Rico Brogna: Quality Control in Anaheim

Rico Brogna’s primary role with the Los Angeles Angels of Anaheim is to see if statistical data passes the eye test. His official title is Quality Control Coach, and he’s well-suited for the job. Brogna played nine big-league seasons and has scouted and managed in the minor leagues. He knows how to break down what happens on the field.

The 2014 season was Brogna’s first with the Angels, although he and general manager Jerry DiPoto go way back. They were teammates with the Mets in the 1990s and later worked together in the Diamondbacks organization.

Brogna began the year as a special assistant to the general manager, writing reports on players inside and outside the Angels’ system. He moved into his current role when Rick Eckstein, the club’s inaugural Quality Control Coach, departed in August for a job at the University of Kentucky.

According to the analytical Brogna, his day-to-day duties varied, but the focus remained the same.

“Basically, I was matching data with what my eyes told me,” said Brogna. “I worked with a lot of the data that’s provided to us. I’d study video and compare it to the statistical data in respect to how we might use it. I’d also go behind the plate during games and look for things our team was doing, or should be doing. At times, Mike Scioscia or one of coaches might say, ‘Hey Rico, keep an eye on this for us tonight.’”

Defensive positioning was one of the focal points. Jeremy Zoll, Anaheim’s advance scouting coordinator, provided the data. First base coach Alfredo Griffin aligned the infield. Scioscia oversaw the process. Brogna brought a scout’s perspective from his vantage point behind the screen.

“I made sure we were aligned the way the coaches wanted, whether it was straight up or a shift,” explained Brogna. “Also, my eyes might tell me, ‘You know what, the stats are telling us this, but it looks like he’s making adjustments with his swing and going the other way.’ It was kind of on-the-spot advance scouting. I was lining things up with the data and either reinforcing it or challenging it.

“I got the best of both worlds – scouting and data – but I wasn’t sitting on a fence, I was utilizing both. Butch [pitching coach Mike Butcher] was great. We watched video and he was really open to trusting my eyes. I’ve seen a lot of swings over the years. I was always reading swings as a first baseman and you can build a big library in your brain of what hitters’ tendencies are and what will happen if you pitch them a certain way. Experience teaches you.”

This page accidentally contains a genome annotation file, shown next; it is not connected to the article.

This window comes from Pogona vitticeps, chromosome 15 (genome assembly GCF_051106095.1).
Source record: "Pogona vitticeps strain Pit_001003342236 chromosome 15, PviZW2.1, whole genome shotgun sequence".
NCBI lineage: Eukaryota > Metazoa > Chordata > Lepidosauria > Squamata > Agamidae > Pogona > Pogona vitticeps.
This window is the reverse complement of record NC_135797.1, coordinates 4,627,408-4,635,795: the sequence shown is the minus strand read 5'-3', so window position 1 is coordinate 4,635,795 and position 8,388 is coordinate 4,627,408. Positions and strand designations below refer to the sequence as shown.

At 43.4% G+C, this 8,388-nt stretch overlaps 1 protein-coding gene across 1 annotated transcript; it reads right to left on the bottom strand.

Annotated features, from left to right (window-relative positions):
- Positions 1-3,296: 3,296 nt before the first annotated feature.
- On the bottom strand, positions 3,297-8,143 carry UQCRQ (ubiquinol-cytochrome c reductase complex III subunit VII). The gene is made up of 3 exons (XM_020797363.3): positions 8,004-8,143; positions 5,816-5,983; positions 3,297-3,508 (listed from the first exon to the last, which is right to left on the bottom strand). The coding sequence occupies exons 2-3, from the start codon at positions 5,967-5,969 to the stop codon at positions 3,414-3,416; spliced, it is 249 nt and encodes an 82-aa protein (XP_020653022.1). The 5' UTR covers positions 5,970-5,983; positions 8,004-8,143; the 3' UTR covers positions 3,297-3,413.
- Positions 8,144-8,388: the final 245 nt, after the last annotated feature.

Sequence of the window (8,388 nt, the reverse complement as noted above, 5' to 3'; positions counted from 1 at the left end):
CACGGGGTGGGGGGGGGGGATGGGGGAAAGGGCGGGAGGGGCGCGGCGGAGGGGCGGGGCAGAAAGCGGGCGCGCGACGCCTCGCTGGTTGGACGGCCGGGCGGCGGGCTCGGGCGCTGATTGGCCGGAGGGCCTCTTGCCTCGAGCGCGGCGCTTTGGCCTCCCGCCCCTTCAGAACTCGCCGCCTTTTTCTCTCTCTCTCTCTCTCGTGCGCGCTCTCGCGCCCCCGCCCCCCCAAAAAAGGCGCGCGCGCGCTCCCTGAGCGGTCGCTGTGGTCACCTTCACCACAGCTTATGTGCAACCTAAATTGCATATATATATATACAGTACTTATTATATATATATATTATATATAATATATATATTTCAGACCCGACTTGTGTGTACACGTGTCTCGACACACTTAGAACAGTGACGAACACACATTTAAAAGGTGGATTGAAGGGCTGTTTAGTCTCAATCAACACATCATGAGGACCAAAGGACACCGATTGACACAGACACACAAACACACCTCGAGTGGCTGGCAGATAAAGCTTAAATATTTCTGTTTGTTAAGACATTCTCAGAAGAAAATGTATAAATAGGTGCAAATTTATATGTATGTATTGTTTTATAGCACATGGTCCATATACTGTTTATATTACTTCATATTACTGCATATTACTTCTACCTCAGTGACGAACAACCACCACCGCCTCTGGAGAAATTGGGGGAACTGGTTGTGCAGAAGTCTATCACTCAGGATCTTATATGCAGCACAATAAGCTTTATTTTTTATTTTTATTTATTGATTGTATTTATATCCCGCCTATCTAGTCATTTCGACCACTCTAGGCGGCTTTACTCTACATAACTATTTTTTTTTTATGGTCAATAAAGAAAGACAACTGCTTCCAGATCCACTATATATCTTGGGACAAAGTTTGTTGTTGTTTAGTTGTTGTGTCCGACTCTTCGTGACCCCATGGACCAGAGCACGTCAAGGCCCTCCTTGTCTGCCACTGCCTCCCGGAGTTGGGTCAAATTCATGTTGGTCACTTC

Brogna’s experience lends itself to communicating with players as well as coaches. He sat in on hitters’ meetings this year, and while he didn’t have a hands-on role, he was ready whenever his input was needed. If a question came his way, he had both the data and an understanding of how to share it.

“One thing you want to prevent is paralysis by analysis,” said Brogna. “As a coach, you need to know how to filter. I’ll use my playing experience as a guide, recognizing that while all of this is great information, it’s hard to take all of it to the field.

“What you want at the plate is a direct plan that can be modified in an instant without too many alternatives. You have A and you have B. You have to be able to play fast – you have to be able to think on the run – and too much information can freeze your mind. Without a straightforward focus, you’re more apt to be caught in between and not have full conviction in your plan.”

The Angels are fully convicted when it comes to preparing their hitters. Like all teams, they go over opposing pitchers before the first game of each series. Unlike most, they also had shorter hitters’ meeting – quick recaps – before each game this season. Some would end with, “Rico, do you have anything to add?”

Brogna – and Eckstein earlier in the year – added an important element of scouting-meets-data to the Angels’ game-planning. Other organizations are employing a Quality Control Coach as well, and while the title differs team-to-team, there’s a universal constant.

“You need to use all of the information the right way,” said Brogna. “The data and your eyes have to work together.”

David Laurila grew up in Michigan's Upper Peninsula and now writes about baseball from his home in Cambridge, Mass. He authored the Prospectus Q&A series at Baseball Prospectus from December 2006-May 2011 before being claimed off waivers by FanGraphs. He can be followed on Twitter @DavidLaurilaQA.

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Robert L
Robert L

Great stuff